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Turing’s Halting Problem in Computing

Categories: Logical Science
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About Course

Computer science was invented by Alan Turing shortly after his graduation when he proved the equivalence between mathematics and machines: The things that could be done using mathematics, could also be done by machines, and the things that could not be done using mathematics, also could not be done by machines. In that process, Turing reformulated Gödel’s Incompleteness proofs in mechanical terms, showing that the limitations of number theory that Gödel had demonstrated earlier also applied to machines. Turing’s work on the equivalence between machines and mathematics, including their shared limitations, paved the way for modern computing theory and science. Specifically, computer science is the study of how to mechanize or automate mathematics using a machine. Having shown the equivalence between machines and mathematics, it is a natural step to ask: Is the human mind a mathematical machine? It turns out that the human mind evades the limitations of mathematics and machines. In this course, we will explore the relation between minds, mathematics, and machines in greater detail. The goal is to understand how mathematics and machines are logically equivalent, but the mind is not a machine. The mind’s capacity to do tasks that cannot be described in mathematics makes it intriguing.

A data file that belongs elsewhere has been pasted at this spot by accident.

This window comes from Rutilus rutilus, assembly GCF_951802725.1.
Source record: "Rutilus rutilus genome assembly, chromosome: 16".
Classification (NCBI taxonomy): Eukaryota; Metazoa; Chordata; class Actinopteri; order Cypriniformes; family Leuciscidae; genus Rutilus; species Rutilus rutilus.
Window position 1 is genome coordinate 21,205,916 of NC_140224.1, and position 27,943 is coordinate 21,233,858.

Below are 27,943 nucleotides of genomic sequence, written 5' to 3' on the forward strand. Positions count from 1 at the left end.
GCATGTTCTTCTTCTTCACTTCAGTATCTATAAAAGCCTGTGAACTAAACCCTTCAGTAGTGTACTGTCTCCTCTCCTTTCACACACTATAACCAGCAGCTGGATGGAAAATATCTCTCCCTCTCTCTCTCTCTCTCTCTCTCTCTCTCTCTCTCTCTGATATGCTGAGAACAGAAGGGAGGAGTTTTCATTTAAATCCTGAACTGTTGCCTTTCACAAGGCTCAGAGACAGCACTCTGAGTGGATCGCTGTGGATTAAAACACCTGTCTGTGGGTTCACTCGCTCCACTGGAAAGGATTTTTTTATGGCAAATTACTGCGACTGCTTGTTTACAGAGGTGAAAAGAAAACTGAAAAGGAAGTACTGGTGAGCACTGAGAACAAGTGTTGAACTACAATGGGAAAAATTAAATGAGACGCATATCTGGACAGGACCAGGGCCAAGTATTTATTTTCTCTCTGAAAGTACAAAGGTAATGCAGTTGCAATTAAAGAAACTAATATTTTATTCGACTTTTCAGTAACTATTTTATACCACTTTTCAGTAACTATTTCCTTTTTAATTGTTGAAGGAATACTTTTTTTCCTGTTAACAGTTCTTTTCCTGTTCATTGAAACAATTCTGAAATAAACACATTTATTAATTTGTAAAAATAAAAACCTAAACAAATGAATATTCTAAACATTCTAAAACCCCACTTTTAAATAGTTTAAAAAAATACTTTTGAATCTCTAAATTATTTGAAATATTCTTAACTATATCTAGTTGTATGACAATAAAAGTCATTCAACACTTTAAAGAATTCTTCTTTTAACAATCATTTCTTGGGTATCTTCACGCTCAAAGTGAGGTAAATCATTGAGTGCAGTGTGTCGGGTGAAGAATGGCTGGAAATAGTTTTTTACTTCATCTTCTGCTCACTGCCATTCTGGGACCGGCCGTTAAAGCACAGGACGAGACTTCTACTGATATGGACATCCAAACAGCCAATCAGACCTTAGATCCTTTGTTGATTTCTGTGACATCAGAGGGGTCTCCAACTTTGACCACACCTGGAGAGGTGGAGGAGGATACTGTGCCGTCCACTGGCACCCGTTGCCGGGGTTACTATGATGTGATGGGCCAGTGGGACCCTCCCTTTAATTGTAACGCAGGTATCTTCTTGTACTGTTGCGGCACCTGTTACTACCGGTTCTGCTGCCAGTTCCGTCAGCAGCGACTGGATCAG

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Course Content

A Brief History of Computers
We explore the history of ideas that led us from handlooms that used punched cards to mechanical calculators to programmable calculators, to the generalization of programming to include all of mathematics. In the process, an area called "computer science" was invented that defined the theoretical ingredients for mechanizing and automating mathematics.

  • The Jacquard Weaving Machine
  • Babbage Mechanical Calculators
  • Hilbert’s Second Problem
  • Gödel’s Incompleteness Theorems
  • Turing’s Mechanization of Mathematics
  • The Abstract Turing Machine
  • Realizing the Abstract Turing Machine

Limitations of Computing
Computers are incapable of solving several problems due to the inherent limitations of mathematics imposed by Gödel’s incompleteness theorems. We discuss different types of unsolvable problems in this topic.

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